A circuit breaker deemed quake-prone in 1978 remained installed at the Fukushima No. 1 nuclear plant for more than 30 years, contributing to its total loss of power after the devastating earthquake and tsunami in March last year, sources said.
The circuit breaker at the plant, run by Tokyo Electric Power Co., collapsed in the magnitude 9.0 quake, the sources said.
According to a report compiled by a research institution on electric equipment in October 1978, that variety of breaker was not resistant enough to quakes.
After it fell, the subsequent tsunami submerged power distribution boards and other devices at the six-reactor complex, triggering the dreaded “station blackout.” Since the high waves also flooded most of its emergency diesel power generators, the plant had no way to keep the fuel cores in reactors 1 to 4 cool.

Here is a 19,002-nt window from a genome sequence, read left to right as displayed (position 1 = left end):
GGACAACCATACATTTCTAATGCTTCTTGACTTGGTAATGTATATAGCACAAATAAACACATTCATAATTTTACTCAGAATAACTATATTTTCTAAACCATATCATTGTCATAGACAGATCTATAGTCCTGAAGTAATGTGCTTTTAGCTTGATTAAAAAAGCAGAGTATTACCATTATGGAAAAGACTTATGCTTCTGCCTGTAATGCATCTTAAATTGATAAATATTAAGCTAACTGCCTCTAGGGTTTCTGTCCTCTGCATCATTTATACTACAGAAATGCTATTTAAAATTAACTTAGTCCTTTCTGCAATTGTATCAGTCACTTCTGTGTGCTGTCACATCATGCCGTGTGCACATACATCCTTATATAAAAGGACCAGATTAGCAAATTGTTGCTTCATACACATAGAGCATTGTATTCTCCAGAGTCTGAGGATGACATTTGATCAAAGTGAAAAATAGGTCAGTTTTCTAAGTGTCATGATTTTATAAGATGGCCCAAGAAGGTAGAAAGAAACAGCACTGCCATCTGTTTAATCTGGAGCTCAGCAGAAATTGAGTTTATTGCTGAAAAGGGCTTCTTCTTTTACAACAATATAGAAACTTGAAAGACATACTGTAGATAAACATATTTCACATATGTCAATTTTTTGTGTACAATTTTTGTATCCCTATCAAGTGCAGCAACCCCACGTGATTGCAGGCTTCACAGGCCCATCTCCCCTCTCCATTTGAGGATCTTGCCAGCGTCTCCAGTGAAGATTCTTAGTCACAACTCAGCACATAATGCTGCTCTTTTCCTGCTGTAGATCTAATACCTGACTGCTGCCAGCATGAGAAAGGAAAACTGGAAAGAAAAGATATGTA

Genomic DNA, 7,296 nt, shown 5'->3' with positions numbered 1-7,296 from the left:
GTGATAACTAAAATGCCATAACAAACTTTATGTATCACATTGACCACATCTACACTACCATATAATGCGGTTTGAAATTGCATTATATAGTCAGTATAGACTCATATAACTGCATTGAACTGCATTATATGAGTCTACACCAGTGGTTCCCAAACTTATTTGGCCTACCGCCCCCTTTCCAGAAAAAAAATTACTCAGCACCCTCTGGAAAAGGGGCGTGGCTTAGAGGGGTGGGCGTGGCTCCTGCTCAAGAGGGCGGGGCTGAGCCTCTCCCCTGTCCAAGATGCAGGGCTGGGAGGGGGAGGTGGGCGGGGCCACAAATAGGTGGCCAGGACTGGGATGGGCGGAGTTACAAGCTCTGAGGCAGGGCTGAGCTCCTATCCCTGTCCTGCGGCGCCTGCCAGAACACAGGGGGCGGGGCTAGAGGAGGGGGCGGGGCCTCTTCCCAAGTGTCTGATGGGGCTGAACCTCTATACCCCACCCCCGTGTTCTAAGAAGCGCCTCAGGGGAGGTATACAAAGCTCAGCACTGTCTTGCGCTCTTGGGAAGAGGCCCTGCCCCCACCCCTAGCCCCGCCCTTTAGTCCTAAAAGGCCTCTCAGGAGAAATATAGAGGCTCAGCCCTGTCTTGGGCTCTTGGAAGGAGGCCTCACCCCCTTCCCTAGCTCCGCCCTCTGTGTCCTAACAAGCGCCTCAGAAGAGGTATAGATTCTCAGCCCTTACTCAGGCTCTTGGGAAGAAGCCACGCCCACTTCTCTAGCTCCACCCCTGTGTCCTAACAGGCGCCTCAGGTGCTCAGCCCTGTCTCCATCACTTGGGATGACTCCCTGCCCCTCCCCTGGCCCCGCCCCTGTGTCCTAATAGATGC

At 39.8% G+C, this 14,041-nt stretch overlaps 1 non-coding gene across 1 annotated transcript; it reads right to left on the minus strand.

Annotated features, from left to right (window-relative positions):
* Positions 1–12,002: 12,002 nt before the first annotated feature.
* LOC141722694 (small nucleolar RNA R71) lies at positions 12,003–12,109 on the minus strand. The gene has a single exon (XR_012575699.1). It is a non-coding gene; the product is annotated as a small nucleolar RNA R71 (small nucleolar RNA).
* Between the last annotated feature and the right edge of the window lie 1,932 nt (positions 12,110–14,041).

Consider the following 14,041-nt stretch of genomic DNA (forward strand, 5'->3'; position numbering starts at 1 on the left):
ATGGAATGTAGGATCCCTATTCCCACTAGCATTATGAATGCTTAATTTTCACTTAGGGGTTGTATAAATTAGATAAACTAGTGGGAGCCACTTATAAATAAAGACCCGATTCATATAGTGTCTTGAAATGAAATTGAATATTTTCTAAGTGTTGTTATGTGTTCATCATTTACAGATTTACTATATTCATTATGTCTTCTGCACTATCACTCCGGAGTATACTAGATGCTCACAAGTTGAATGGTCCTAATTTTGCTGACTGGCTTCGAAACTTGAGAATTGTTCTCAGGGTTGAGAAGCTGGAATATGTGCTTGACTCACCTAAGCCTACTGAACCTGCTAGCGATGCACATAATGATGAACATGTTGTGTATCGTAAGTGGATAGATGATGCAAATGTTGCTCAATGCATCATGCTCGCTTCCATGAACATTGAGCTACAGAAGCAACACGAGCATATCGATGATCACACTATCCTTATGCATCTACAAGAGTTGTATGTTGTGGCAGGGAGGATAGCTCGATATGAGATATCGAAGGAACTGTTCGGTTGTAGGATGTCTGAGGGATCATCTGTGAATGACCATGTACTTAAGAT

The 1978 report by members of a panel at the Electric Technology Research Association said that the structure supporting the circuit breaker in question was not strong enough and pointed to many cases of damage caused by past temblors.
The members, including officials of Tepco and the Natural Resources and Energy Agency as well as experts, recommended that utilities install a more quakeproof device, which housed major equipment in a tank.
The Nuclear and Industrial Safety Agency says most of the nuclear plants in Japan have introduced the tank-shaped device.